During this course, you will learn to:
- Rule on evidence more confidently,
- Manage your courtroom and individual cases, including cases involving self-represented litigants,
- Handle juries and sentencing more effectively.
- Make fair and unbiased decisions.
- Communicate more effectively from the bench.
- Summarize and apply developments in civil case techniques,
- Rule on evidence more confidently.
- Create an appropriate case flow management system for your court.
- Address electronically stored information discovery issues, and
- Develop tools to address media inquiry and social media use in your courtroom.
Why should I take this course?
Designed for the newer judge, the course introduces you to a variety of subjects and skills you will need and use in your judicial career. Both academic and experiential teaching techniques are used to provide you with the solid, basic understanding of various topics, from ruling on evidence to handling the self-represented litigant. In addition to the substantive law sessions, you will learn about courtroom control, ethical pitfalls and solutions, effective communication techniques, and decision making strategies. After your nine days at The National Judicial College, you will have the tools and resources to face most courtroom situations with confidence.
Who should attend?
The course is designed for the newer general jurisdiction judge. Most participants find their attendance is most meaningful if they can attend six to twenty-four months after taking the bench. Experienced judges with or without law degrees who have completed the basic two-week Special Court Jurisdiction course are eligible to attend.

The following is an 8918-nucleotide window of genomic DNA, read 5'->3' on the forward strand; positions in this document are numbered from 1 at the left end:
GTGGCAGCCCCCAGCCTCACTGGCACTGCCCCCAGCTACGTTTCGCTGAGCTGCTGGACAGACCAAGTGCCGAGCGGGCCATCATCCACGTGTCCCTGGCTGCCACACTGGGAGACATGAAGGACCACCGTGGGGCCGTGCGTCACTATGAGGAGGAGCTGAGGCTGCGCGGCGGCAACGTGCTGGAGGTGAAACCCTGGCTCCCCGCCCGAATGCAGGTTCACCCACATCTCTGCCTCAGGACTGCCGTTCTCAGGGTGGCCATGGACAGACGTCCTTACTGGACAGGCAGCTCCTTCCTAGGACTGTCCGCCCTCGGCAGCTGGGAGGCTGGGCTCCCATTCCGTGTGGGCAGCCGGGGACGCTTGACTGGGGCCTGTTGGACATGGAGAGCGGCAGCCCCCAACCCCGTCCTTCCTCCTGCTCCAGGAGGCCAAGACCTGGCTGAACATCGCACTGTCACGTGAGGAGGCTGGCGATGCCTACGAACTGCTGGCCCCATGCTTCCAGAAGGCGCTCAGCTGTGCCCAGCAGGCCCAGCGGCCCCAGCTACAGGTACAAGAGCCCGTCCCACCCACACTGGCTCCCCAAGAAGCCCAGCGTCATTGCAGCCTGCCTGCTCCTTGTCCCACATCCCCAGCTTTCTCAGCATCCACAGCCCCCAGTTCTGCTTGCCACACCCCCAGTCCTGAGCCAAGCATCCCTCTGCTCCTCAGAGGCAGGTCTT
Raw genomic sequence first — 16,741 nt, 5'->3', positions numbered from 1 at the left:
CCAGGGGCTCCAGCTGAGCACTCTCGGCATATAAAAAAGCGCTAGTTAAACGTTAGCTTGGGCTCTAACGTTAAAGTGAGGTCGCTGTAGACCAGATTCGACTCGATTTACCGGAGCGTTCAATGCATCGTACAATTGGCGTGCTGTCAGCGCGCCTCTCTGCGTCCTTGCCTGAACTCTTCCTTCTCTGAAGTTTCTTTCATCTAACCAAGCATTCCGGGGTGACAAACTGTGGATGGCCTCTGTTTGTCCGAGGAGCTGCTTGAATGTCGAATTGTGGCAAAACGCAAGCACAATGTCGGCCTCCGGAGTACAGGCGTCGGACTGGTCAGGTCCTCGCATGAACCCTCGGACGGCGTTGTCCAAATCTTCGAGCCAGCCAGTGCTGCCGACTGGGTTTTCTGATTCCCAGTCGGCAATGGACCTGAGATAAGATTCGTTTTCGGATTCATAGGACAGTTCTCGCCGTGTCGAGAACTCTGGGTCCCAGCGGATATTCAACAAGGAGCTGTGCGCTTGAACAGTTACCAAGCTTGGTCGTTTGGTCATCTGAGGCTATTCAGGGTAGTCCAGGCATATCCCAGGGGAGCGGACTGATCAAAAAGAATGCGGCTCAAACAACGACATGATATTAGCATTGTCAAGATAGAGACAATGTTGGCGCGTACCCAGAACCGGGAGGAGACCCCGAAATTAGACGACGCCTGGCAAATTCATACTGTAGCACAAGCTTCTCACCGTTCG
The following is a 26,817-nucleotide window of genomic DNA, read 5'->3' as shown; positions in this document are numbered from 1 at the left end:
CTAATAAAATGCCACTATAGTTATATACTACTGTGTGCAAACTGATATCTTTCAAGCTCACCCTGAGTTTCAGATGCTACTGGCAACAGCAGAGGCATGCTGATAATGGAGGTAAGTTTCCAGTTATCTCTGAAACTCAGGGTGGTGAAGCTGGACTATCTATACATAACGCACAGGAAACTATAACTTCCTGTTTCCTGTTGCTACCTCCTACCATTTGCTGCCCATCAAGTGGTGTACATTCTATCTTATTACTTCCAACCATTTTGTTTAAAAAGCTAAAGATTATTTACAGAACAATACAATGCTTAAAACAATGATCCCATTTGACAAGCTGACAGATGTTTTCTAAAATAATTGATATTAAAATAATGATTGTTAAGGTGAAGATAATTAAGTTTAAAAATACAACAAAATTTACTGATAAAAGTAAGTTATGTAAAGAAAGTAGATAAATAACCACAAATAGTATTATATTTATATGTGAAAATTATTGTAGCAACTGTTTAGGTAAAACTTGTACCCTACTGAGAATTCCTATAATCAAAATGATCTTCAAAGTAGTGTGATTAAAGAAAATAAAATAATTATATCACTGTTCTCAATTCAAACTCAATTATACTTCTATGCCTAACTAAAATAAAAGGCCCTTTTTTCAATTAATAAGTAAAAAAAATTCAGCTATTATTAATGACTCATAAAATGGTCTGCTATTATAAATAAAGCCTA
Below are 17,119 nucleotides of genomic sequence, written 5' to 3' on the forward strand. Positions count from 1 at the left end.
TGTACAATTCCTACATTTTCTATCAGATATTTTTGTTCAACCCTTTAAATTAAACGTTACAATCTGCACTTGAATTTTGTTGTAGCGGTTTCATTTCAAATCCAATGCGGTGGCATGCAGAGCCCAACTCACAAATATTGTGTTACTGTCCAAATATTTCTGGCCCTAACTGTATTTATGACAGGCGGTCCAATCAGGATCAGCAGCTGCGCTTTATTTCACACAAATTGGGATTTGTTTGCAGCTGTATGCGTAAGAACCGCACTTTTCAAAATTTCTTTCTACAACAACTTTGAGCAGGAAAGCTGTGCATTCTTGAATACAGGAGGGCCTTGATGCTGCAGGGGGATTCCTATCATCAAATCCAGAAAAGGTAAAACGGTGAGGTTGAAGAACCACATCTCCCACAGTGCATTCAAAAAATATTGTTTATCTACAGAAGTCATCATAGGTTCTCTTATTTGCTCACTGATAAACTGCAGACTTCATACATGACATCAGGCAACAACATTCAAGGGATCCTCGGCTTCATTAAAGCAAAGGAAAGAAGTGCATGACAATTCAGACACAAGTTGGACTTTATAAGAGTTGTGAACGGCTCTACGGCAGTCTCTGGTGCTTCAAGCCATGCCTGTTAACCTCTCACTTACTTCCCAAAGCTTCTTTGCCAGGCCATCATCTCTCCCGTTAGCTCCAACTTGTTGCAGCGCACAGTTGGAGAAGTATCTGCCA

Who are the members of the faculty?
The faculty is composed of experienced and knowledgeable judges, law professors and experts from other disciplines who have considerable experience in teaching judges and in using the techniques appropriate for a professional education.
How is this course taught?
The faculty use a variety of adult education methods including lecture, question and answer, debate, hypotheticals, problem-solving, various media, and panel discussions. There is a great deal of sharing of experience and practice, which occurs particularly in the daily small-group discussions conducted by group facilitators who have previously attended the course. The atmosphere is intended to be relaxed with as much time as possible for completing exercises, but the lectures are deliberately provocative in comparing methods, ideas, and procedures.
What should I tell my presiding judge or funding agency so that my attendance will be approved?
Being an effective and efficient general jurisdiction judge requires a range of skills unique to the judicial position. This course will provide me with nine full days of intensive immersion in those basic, necessary skills. Participants learn best practices in a variety of topics. In addition, I will have the opportunity to utilize those techniques in various courtroom scenarios and practicums. Some of the topics covered include courtroom management, evidence rulings, defendant control, and judicial handling of staff and the media.
Whom should I contact for more information?
For more information, please contact the Registrar’s Office at (800) 255-8343 or firstname.lastname@example.org.
This course qualifies for 4 credits toward the Master of Judicial Studies Degree Program and Judicial Studies Doctoral Program at the University of Nevada, Reno upon successful completion of the course and passing the course exam. In addition, this course qualifies for The National Judicial College Certificate in Judicial Development program Dispute Resolution Skills, General Jurisdiction Trial Skills, Leadership Enrichment & Jurisprudence Skills, Special Court Trial Skills and Tribal Judicial Skills disciplines.